Tesla Chairman Elon Musk says the car maker is looking at sites in the middle of America to make its all-electric Cybertruck and Model Y crossover and Nashville may be on the list of cities being considered for the new automotive plant.
In a tweet Tuesday night, Musk said he is "scouting locations" for the new electric-powered truck factory that he said "will be central USA."
The online web site Tech Crunch, which covers the technology industry, quoted a source saying Nashville is on a short list of contenders for the Tesla facility.
The triangular-shaped Cybertrucktruck was unveiled last November by Musk, who told analysts at the time "we'll sell as many as we can make" for at least three to four years.
"It's gonna be pretty nuts," he said.
Tesla's first Model Y vehicles are produced at its plant in Fremont, California, — a once former GM and Toyota facility that Tesla acquired in 2010. The first Tesla Model S was produced at the factory in June 2012.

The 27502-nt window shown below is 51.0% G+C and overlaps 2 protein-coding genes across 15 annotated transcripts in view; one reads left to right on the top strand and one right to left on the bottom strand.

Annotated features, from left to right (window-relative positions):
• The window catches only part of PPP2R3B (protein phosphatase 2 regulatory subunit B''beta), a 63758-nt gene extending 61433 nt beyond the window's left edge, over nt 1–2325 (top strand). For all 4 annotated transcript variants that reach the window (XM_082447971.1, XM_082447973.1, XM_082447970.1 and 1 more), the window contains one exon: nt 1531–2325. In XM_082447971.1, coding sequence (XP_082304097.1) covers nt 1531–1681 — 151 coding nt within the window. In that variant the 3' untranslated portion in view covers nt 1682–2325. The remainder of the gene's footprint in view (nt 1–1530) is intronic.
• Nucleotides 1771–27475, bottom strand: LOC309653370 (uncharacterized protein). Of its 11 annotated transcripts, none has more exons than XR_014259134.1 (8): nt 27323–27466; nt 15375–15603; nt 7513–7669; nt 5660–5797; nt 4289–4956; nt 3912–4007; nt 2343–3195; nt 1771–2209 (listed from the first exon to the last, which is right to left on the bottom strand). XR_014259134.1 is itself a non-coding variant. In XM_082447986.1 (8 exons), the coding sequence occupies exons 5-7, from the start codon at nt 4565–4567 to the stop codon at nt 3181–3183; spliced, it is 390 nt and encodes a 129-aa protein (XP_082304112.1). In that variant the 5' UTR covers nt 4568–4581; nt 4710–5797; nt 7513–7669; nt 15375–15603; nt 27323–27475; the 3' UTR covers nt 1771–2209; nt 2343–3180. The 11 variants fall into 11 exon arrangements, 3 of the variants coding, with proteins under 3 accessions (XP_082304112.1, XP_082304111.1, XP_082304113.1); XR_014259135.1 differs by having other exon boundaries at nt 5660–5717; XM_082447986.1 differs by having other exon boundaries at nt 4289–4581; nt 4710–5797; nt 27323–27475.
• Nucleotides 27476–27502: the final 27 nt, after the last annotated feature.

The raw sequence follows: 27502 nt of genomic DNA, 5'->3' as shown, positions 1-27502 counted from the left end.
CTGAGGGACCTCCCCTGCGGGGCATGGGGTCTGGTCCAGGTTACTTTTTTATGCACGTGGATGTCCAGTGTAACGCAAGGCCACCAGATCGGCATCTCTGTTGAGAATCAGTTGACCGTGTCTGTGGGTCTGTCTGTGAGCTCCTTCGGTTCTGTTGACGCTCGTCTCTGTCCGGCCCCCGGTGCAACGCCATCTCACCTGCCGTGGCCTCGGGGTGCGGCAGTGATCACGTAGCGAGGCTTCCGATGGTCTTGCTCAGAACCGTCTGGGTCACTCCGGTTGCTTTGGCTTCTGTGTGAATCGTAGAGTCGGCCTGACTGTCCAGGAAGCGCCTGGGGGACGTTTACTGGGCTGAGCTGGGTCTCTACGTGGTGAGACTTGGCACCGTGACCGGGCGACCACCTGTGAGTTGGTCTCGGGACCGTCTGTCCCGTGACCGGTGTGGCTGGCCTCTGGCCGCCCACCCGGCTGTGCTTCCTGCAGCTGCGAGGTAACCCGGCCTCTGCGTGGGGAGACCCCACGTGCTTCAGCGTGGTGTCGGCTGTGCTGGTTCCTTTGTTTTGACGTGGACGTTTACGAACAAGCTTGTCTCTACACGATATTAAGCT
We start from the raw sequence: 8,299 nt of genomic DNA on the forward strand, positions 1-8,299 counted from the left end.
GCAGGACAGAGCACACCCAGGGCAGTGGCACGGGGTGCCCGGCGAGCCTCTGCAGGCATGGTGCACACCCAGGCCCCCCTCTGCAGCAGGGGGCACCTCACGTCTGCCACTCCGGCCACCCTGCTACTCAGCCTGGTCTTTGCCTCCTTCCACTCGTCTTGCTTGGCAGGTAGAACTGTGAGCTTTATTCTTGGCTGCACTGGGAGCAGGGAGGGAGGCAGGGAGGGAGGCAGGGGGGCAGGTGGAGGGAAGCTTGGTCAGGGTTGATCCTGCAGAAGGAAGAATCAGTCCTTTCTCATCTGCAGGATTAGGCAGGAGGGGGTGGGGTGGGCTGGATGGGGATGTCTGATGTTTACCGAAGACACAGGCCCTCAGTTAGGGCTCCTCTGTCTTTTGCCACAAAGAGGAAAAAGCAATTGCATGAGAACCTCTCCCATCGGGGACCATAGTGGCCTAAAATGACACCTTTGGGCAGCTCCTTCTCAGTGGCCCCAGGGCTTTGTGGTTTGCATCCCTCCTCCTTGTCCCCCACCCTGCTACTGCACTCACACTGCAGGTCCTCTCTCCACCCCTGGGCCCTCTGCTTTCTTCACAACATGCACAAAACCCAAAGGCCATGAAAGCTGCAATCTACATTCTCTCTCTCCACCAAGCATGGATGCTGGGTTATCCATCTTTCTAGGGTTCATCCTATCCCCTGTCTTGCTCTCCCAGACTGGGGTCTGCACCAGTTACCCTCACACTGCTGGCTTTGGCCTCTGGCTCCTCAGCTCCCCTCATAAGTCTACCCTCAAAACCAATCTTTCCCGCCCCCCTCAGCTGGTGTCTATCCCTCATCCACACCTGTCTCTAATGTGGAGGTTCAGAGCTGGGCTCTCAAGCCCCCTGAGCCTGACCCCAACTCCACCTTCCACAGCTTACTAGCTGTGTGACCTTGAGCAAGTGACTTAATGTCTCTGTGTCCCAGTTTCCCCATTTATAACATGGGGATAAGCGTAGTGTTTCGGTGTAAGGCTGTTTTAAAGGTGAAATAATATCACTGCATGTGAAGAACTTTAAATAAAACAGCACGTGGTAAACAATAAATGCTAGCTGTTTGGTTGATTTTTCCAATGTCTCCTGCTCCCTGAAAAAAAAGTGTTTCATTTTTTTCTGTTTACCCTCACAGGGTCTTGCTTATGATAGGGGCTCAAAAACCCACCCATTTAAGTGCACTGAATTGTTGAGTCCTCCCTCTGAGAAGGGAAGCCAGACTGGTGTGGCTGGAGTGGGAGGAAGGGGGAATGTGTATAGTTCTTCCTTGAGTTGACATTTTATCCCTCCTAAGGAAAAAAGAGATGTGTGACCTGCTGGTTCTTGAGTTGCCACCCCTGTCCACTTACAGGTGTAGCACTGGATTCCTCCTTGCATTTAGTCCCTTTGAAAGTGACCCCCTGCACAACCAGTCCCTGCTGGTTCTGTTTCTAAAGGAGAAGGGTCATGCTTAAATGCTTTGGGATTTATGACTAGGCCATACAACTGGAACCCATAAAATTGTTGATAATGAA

Tesla broke ground in 2014 on its first "Gigafactory" near Reno, Nevada, where the company produces battery packs and electric motors for its Model 3 vehicles.
Tesla also has the "Gigafactory 2" in Buffalo, New York, where it's producing solar cells and modules and is in a joint venture with Panasonic, which is making the lithium-ion cells.
But Musk is apparently looking inland for another U.S. production site that could include the Nashville area, Tech Crunch said.
Tennessee is already home to Nissan, which makes the electric-powered Leaf in Smyrna, and Volkswagen, which is preparing to make an electric-powered SUV in Chattanooga. Volkswagen is spending $800 million to expand its U.S. factory in Chattanooga to make the battery-powered SUV by 2022.
Tesla is also developing a factory in Shanghai to serve the Chinese market with its Model 3, scheduled for production later this year, and has broken ground for another factory near Berlin, Germany, to make the Model 3 and Model Y for the European market.